Toll Free Numbers
  • Last 5 Forum Topics
    Last post

The Web Only This Site



  • MARC

    Mailing list ARChives
    - Search by -


    Computing Dictionary

  • Text Link Ads
  • LINUX man pages
  • Linux Man Page Viewer

    The following form allows you to view linux man pages.





           [option...] [filespec...] -h | --help -v | --version


           There  are  no  other options than -h, --help, -v, and --version; these
           options provoke the printing of a version or usage information, respec-
           tively, and all filespec arguments are ignored.  A filespec argument is
           either a file name of an existing file or a minus character -,  meaning
           standard  input.   If  no  argument is specified then standard input is
           taken automatically.


           chem produces chemical structure diagrams.   Today's  version  is  best
           suited  for  organic  chemistry  (bonds, rings).  The chem program is a
           groff preprocessor like eqn, pic, tbl, etc.  It  generates  pic  output
           such  that  all chem parts are translated into diagrams of the pic lan-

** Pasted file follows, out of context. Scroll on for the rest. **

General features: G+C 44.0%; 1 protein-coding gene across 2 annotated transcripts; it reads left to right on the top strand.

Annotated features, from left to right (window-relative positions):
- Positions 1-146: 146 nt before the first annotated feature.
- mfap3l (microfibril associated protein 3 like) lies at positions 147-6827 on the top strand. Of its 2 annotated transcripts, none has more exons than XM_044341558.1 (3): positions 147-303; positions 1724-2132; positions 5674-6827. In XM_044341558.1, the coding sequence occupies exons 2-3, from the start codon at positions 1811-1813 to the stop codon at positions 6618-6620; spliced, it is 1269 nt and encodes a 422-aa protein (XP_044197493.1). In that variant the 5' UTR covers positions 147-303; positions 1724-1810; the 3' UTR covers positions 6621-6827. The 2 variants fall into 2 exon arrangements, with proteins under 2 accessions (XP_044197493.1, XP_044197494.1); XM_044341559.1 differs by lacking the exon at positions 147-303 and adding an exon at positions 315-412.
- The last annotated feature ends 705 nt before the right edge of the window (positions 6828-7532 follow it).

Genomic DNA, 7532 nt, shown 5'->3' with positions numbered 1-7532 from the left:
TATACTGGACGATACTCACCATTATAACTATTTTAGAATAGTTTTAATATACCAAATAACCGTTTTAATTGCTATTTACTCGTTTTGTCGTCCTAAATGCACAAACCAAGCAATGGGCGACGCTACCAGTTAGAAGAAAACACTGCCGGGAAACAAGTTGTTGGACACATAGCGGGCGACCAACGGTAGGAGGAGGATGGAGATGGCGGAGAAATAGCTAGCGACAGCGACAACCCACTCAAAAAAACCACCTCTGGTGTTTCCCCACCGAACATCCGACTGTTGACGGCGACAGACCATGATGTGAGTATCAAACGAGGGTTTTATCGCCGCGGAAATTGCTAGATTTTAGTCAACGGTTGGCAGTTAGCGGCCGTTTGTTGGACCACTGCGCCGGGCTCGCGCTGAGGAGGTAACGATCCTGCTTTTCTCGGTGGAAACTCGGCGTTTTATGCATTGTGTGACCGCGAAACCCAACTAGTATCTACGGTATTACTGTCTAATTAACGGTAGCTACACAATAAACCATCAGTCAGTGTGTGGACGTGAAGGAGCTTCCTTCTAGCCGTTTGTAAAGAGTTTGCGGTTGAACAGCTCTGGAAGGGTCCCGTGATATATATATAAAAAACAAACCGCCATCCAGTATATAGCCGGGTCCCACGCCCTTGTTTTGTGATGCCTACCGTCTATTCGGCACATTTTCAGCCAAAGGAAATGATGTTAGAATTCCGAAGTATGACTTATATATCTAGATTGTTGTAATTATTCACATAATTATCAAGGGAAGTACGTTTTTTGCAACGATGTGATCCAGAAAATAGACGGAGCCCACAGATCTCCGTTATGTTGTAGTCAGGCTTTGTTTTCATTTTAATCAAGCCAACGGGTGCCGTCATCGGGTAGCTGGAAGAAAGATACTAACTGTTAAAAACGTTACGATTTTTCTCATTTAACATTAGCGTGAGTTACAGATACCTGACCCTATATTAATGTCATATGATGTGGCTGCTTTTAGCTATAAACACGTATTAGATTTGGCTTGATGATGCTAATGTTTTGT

The program chem originates from the  Perl  source  file   It
           tells  pic  to include a copy of the macro file chem.pic.  Moreover the
           groff source file pic.tmac is loaded.
           In a style reminiscent of eqn and pic, the chem diagrams are written in
           a special language.
           A set of chem lines looks like this
                  chem data
           Lines containing the keywords .cstart and .cend start and end the input
           for chem, respectively.  In pic context, i.e., after the call  of  .PS,
           chem  input  can optionally be started by the line begin chem and ended
           by the line with the single word end instead.
           Anything outside these initialization lines is copied  through  without
           modification;  all  data  between the initialization lines is converted
           into pic commands to draw the diagram.
           As an example,
           prints two CH3 groups with a bond between them.
           To actually view this, you must run chem followed by groffer:
           have two possible forms, either
                  variable value
                  variable = value
           This sets the given variable to the argument value.  If more  arguments
           are  given only the last argument is taken, all other arguments are ig-
           There are only a few variables to be set by these commands:
           textht arg
                  Set the height of the text to arg; default is 0.16.
           cwid arg
                  Set the character width to arg; default is 0.12.
           db arg Set the bond length to arg; default is 0.2.